It would have been awful. A wedding day gone horribly wrong. The ultimate in wedding day disasters.
Here’s what happened. We were shooting the formals after the ceremony. The 88 year old grandma took one step backwards, then lost her balance.
She started an uncontrollable slow jog backwards. Towards the edge of the lawn in the front of the lodge where we were shooting the family portraits.
She would have gone over a ten foot drop. Seriously bad.
After she took three steps however, her 52 year old son, father of the groom, smoothly stepped in and caught her.
Close. Very, very close. Think about it. What could have happened.
Had he been a few feet too far?
Can you see it? The tears, the pain, the catastrophic wait for the ambulance to show, way out in the middle of nowhere.
Some people wonder why I stress over details when shooting weddings. I do. This scenario from a few days ago haunts me, and will for months.
I’ll rack it up to experience. Learn from it: “If I am photographing grandmas in dress shoes, on a slight sloping lawn and a dangerous drop nearby, I will pre-empt the situation.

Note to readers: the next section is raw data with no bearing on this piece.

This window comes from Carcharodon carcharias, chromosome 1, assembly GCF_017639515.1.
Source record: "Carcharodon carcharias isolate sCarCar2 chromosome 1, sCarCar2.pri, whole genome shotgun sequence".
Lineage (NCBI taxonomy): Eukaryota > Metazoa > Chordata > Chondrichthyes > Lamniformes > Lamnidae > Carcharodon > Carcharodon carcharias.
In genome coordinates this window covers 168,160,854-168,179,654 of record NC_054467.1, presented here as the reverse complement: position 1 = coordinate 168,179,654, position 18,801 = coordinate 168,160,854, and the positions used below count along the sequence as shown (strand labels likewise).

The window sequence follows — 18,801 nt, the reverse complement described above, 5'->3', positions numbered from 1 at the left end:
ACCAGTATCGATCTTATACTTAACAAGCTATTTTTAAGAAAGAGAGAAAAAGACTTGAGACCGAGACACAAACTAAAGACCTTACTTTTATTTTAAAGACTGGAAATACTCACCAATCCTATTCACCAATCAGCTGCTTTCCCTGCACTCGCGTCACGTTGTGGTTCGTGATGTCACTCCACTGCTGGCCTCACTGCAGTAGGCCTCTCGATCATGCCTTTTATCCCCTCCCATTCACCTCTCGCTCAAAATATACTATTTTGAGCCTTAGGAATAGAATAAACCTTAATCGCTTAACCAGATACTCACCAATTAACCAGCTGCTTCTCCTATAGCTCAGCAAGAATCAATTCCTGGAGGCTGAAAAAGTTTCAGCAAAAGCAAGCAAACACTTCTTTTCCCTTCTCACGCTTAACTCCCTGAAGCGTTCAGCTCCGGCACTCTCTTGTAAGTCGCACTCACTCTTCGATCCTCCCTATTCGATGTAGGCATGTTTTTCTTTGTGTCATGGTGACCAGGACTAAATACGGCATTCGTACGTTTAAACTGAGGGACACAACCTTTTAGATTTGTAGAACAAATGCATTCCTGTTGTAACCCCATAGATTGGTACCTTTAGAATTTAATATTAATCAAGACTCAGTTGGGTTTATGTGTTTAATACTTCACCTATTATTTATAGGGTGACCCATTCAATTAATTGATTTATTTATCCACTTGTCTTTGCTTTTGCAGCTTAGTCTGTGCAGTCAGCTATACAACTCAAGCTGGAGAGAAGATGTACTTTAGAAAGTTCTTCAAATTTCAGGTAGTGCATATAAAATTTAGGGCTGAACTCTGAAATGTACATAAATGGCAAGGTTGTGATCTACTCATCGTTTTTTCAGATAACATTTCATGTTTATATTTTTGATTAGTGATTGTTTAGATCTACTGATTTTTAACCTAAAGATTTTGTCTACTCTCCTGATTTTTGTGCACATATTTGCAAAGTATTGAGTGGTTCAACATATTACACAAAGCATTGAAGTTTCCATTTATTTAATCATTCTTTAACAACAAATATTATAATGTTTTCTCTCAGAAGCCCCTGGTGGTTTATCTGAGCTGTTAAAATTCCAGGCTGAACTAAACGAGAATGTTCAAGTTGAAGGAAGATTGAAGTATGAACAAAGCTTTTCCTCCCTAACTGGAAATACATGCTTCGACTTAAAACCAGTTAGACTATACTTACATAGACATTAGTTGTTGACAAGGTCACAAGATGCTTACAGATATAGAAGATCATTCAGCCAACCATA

No one’s breaking their neck on my watch.
I like weddings. I don’t like disasters at them however. Especially not this kind.
I teach, preach, nag and cajole on what it takes to be a true professional when shooting weddings.
A few years ago I gave a full day presentation on how I shoot weddings. It was very detailed. And I recorded the entire gig.
I also ran a four part series with Vanessa Joy on “The Business of Wedding Photography.”
Let’s not forget notables like Sam Sciarinno, Jaco Fourie, Genevive Trudel and one of the most popular presentations by yours truly, The Five Essential Poses.
I know, I know. Some things happen, and you’re wondering what this has to do with being a professional.
It has EVERYTHING to do with being a professional. It not only is about lighting, posing, capturing moments and all that.
It’s your attention to details, situations and the ability to avert disaster.
Be a pro.
Yours in photography and success,